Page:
Folks, I'm sorry to have to say this, but I don't give a rat's ass about Dmitry Skylarov's poor, lonesome wife and child.
You remember Dmitry. He's the Russian hacker whom the FBI arrested after Defcon 6 at the behest of the spineless executives at Adobe.
You recall them, don't you? They're the ones who make products -- in this specific instance, one called "eBook" -- that use crappy, trivially-broken encryption to provide the illusion of protection for their customers' intellectual content.
They're also the ones that knuckled under to a few dozen sign-carrying geeks and ran whimpering away from the glaring spotlight of publicity with their metaphorical tail firmly tucked between their collective legs.
Their act of what I can only call corporate cowardice cut no ice with the Feds. They have their sacrificial lamb and they're not about to pass up the Congress-given opportunity to offer up his Russkie butt to the great god Digital Millenium Copyright Act.
You recollect the DMCA, right? It's the thoughtfully-gift-wrapped present our invertebrate national legislature awarded to its donors in the music and film industries -- and thereby took away from the the rest of us rights of fair use that the Supreme Court for four decades has held inhere to the First Amendment.
You remember the First Amendment, don't you? That's the one that specifically states, "Congress shall make no law..abridging the freedom of speech, or of the press.."
All Fall down
There are absolutely no heroes in this story. The most nearly admirable characters are intellectually dishonest, the least are outright thugs. Let's survey the cast, shall we?
Among the least admirable characters in our drama are: the Congress of the United States, (which foisted the theft of fair-use rights it calls the DMCA upon the citizens of this unfair land, because we don't have any lobby,) Robert Mueller, the ex-Marine who is President Bush's Director of the FBI, (and who, as U.S. Attorney for Northern California, was responsible for bringing the indictment against Skylarov,) the executives of Adobe Corporation, (who called in the Feds against Skylarov for pointing out to the Defcon attendees that the encryption in their products sucks wind and blows air,) and Skylarov himself.
What's that you say? Isn't Dmitry a hacker hero who has been unjustly arrested and unconstitutionally incarcerated for telling the truth about Adobe's incompetent encryption engineering?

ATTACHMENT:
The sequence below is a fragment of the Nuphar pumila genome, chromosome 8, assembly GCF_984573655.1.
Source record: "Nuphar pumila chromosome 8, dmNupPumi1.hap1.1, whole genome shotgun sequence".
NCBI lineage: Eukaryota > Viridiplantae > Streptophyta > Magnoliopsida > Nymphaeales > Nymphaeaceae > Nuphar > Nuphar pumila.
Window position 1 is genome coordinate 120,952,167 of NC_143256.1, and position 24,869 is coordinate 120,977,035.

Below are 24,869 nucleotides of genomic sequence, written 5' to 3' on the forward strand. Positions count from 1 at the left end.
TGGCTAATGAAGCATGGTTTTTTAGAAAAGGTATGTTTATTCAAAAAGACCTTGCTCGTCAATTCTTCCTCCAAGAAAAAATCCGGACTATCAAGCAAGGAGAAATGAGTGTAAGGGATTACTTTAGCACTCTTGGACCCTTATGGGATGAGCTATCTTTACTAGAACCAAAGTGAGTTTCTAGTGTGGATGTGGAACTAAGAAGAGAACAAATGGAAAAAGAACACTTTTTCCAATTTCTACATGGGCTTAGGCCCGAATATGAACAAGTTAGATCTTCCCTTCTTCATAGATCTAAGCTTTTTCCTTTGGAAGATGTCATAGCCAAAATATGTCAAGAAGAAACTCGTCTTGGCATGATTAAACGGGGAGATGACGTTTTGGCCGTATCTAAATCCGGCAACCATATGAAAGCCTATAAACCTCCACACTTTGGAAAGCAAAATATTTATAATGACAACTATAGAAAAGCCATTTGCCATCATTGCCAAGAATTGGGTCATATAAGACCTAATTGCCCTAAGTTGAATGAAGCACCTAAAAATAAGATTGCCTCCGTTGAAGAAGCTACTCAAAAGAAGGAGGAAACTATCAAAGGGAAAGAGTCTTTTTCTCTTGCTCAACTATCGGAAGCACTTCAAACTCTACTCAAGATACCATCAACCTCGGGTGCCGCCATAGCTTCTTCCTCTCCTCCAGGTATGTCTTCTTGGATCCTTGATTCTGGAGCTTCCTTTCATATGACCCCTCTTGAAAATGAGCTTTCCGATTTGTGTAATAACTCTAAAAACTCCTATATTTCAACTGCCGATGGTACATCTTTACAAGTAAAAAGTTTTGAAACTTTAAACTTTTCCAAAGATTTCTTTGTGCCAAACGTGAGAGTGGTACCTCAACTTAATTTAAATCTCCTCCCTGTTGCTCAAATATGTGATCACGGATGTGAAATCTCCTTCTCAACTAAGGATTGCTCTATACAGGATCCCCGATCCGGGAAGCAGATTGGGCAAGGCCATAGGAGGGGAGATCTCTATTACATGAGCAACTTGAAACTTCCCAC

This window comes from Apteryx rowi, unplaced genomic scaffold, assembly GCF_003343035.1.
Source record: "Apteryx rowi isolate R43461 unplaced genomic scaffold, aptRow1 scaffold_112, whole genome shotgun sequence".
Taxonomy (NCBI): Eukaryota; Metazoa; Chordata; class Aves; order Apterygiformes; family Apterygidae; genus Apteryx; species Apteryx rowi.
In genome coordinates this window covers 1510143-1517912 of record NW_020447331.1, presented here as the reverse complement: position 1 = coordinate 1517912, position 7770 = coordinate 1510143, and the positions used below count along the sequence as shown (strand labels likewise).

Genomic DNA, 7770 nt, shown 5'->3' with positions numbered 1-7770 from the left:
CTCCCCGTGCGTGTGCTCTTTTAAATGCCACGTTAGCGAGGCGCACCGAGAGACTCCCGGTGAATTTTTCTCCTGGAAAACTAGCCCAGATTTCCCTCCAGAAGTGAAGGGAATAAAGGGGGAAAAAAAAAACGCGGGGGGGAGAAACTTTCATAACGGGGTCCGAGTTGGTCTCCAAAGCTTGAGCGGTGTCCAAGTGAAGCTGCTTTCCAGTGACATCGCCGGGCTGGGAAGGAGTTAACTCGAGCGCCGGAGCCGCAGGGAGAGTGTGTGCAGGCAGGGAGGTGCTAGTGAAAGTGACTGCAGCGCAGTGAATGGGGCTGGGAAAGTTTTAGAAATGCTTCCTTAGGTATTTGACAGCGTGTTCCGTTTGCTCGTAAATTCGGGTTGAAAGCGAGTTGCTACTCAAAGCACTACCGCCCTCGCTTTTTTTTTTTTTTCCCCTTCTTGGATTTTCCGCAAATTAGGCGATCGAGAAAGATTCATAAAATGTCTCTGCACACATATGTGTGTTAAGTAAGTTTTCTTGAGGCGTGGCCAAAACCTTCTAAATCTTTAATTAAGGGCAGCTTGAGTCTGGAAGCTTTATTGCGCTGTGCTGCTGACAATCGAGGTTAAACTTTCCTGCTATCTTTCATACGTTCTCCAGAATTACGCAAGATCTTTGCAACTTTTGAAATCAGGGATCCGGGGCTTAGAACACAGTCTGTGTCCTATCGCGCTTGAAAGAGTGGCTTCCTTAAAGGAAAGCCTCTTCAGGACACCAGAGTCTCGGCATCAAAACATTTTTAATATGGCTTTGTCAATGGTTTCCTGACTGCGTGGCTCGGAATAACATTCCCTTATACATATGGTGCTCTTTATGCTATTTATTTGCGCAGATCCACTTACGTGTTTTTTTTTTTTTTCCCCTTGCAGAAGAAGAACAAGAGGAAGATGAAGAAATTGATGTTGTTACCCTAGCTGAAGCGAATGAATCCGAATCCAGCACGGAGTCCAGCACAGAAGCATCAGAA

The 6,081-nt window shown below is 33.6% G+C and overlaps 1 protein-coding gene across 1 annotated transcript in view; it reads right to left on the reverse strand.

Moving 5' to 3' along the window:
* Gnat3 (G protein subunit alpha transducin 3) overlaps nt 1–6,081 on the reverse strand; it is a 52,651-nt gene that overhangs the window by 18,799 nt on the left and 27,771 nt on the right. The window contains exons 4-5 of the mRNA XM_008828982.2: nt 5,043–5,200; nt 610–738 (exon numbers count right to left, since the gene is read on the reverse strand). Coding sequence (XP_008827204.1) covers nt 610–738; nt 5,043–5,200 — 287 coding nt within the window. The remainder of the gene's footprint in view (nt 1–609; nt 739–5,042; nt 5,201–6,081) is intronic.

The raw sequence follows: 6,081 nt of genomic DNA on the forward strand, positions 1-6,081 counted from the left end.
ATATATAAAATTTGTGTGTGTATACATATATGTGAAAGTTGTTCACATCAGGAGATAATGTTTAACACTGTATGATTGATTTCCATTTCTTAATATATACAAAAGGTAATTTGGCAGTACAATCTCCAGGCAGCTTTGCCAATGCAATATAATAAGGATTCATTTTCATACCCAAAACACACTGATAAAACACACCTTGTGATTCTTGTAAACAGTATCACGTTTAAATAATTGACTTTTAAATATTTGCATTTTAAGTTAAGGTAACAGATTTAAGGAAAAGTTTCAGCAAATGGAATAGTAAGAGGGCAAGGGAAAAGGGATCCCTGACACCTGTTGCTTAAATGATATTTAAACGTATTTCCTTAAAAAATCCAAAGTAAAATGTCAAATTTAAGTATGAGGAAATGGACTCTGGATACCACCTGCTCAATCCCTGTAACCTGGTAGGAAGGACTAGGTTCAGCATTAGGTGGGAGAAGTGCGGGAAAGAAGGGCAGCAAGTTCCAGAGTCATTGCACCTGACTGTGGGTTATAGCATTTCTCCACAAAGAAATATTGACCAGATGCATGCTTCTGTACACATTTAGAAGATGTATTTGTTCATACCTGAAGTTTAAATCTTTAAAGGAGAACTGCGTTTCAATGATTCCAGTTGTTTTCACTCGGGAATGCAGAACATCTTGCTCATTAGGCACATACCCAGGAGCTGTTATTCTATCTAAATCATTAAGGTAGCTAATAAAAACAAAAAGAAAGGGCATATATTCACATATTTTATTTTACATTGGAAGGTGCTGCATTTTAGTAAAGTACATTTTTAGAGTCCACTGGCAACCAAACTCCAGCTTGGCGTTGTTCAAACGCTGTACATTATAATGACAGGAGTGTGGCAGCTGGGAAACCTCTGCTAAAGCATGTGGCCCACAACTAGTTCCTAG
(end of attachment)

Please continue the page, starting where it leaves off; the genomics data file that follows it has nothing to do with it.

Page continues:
Sure he is. At the same time, Skylarov's Russian employer, Elcomsoft, also owns mailutilities.com, a software vendor that makes most of its income building tools for spammers. I mean programs such as Advanced Email Extractor, (which exists ONLY to extract email addresses from Web pages,) Advanced Maillist Verify, (which exists ONLY to verify whether email addresses in "databases, address books and mailing lists" -- which is to say the lists that AEE creates -- are valid,) and Advanced Direct Remailer, (which uses an internal SMTP server function to allow spammers to bypass their own ISP's SMTP server and spam victims directly, instead.)
That makes Dmitry the least admirable actor in the bunch.
And then there are the merely craven players: the Electronic Frontier Foundation, (which tried to call off a planned protest at Adobe's headquarters which it did not itself initiate,) and the Free Dmitry protestors themselves, (the ones who keep harping on poor Dmitry's wife and child.)
Don't Stand So Close to Me
From where I stand, Dmitry's spouse and offspring are irrelevant. From no perspective would it matter if he were a batchelor, a eunuch or a polygamist. He would still be equally guilty or equally innocent of the charges on which he's been indicted.
And he's definitely guilty. What remains to be tested is not that question, but, rather, the core issue of the legality of the DMCA itself.
For the moment, Skylarov is out on $50,000 bail. Meantime, he's forbidden to leave Northern California. The EFF is paying his legal bills, and championing a letter-writing campaign calling on Attorney General Ashcroft to drop the charges and let our favorite villain go home to his family.
I think that would be a major mistake.
I say that because I'm convinced that even our unabashedly partisan current excuse for a Supreme Court will have no choice but to rule the DMCA unconstitutional. And I say that because it must otherwise pitch out the window a whole corpus of precedent that establishes our right of fair use.
Somebody must be the lucky defendant in that test.
It might as well be Dmitry -- family or no family.
(Copyright© 2001 by Thom Stark--all rights reserved)